Iteration and Feedback: The Key to Making Projects and Teams Work

The Product Management Body of Knowledge (PMBOK) teaches that most project failures are caused by poor team dynamics. That may be true, but that’s just a specific case of a larger problem. The more foundational idea is that trouble arises when people don’t communicate sufficiently well or often, and that is true whether the communications are collegial or contentious. Everyone can be the best of friends, but if they’re sitting in their own rooms doing their own things they aren’t going to accomplish much as a team.

The whole concept of Agile and its specific techniques of Scrum, Kanban, SAFe, and their variants and hybrids, as well as related frameworks for managing complexity, is that there has to be an organized way for people to talk to each other so they can reach common and correct understanding of what is, what should be, and how to get from one to the other. My framework for doing business analysis works through six major phases in ways that are adaptable to a given effort, organization, and management environment. All the elements from each phase are tracked and kept in sync by using a Requirements Traceability Matrix.

The diagram above was created to emphasize the need to get people together to talk to each other, figure out what they need, what’s possible, and how they can work together. They don’t do this just once in most situations, they do it iteratively, incorporating feedback and making corrections until everyone is in agreement (subject to real limitations of time, resources, and availability) at the end of each phase. The circles in the diagram represent the iterative cycles of planning, performing, review, feedback, and correction for each phase. The links forward represent moving to the next phase when the iterations for the current phase have succeeded. The links backward represent recognition that something was missed that needs to be added in a previous phase. Adding the missing elements involves iterations in the previous phase and then a return to the ongoing iterations in the current phase. (Ha ha, if done well, this all flows more naturally than it sounds like in writing here.)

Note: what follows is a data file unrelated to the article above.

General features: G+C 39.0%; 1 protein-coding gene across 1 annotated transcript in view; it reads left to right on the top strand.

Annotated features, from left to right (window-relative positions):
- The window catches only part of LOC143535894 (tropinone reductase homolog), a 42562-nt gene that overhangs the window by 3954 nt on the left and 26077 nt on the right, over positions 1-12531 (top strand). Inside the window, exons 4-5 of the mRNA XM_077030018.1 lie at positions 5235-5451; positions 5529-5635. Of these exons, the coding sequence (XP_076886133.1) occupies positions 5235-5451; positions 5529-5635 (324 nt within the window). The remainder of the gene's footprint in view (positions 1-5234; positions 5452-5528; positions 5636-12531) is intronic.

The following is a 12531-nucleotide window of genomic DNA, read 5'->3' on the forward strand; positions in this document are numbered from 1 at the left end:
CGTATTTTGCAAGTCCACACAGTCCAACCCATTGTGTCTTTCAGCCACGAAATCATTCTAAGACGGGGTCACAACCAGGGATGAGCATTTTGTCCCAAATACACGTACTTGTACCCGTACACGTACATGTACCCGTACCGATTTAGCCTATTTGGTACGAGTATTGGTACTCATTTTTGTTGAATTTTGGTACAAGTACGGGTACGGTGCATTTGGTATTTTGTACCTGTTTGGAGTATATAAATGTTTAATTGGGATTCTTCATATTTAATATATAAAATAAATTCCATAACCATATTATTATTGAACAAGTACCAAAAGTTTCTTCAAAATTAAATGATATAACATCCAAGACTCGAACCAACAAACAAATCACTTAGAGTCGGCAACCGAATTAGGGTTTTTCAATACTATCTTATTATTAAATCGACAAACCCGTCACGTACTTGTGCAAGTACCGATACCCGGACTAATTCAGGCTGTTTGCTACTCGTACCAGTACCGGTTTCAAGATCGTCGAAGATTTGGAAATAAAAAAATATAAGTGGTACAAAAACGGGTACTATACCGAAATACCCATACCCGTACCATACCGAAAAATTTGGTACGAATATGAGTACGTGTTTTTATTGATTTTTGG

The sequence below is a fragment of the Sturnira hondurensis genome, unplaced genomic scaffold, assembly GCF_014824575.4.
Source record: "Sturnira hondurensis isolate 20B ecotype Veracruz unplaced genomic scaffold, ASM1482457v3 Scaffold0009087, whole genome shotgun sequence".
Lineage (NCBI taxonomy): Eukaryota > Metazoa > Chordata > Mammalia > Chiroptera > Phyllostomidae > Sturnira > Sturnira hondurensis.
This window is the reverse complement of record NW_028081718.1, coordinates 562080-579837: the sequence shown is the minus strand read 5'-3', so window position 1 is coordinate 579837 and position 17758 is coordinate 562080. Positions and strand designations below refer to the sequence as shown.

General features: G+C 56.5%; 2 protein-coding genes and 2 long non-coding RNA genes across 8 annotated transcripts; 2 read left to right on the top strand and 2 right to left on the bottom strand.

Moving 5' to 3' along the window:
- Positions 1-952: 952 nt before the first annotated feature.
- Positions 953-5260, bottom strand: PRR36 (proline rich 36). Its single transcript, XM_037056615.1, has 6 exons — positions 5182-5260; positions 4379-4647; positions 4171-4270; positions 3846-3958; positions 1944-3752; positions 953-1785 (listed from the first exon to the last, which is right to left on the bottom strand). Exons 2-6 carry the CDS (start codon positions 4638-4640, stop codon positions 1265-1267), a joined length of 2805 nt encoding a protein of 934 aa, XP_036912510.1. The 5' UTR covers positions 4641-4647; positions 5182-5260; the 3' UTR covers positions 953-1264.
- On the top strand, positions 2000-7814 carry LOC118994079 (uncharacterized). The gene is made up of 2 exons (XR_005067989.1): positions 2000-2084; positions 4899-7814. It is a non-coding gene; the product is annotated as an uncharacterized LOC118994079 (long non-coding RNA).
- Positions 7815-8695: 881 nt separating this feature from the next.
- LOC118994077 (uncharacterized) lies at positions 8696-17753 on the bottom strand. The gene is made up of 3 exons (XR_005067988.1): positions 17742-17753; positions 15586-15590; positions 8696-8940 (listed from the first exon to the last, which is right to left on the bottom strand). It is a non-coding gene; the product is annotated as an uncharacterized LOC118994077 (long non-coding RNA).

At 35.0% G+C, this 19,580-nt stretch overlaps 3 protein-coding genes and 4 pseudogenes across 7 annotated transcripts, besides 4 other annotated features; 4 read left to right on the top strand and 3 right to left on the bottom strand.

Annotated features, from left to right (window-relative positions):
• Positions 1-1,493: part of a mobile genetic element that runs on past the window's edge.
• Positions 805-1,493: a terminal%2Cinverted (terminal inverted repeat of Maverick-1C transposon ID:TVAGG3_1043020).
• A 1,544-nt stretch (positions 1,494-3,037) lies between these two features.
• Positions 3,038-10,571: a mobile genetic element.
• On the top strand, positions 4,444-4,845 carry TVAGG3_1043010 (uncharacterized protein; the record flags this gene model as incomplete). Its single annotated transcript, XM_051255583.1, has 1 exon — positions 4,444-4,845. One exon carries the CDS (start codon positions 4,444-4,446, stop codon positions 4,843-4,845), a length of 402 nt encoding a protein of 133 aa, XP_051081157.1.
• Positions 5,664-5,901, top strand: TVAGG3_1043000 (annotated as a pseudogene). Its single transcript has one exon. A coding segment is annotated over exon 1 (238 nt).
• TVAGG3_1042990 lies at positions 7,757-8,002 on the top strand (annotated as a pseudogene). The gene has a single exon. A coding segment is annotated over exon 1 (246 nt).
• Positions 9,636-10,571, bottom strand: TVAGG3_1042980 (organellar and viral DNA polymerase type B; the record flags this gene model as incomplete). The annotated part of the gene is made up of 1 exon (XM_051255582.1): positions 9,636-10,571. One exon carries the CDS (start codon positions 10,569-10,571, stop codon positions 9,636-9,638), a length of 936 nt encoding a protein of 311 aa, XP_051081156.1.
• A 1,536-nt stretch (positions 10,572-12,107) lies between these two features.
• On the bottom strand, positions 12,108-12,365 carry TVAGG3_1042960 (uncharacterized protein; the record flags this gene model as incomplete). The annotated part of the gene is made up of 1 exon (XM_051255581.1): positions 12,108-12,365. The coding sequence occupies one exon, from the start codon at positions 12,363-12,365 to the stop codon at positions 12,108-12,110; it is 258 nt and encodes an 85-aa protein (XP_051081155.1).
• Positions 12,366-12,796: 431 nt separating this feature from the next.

Since I’ve served in so many different roles in my career, often in the capacity of a vendor or consultant serving larger organizations by providing specialized, highly technical products and services, I’ve had the chance to meet, work with, learn from, share with, and help a lot of different kinds of people in a lot of different environments. They all have a part to play and their needs, contributions, thoughts, and opinions are all valuable.

Get them all talking to each other. My way isn’t the only way (though it’s a good one), but make sure people are talking in some way.

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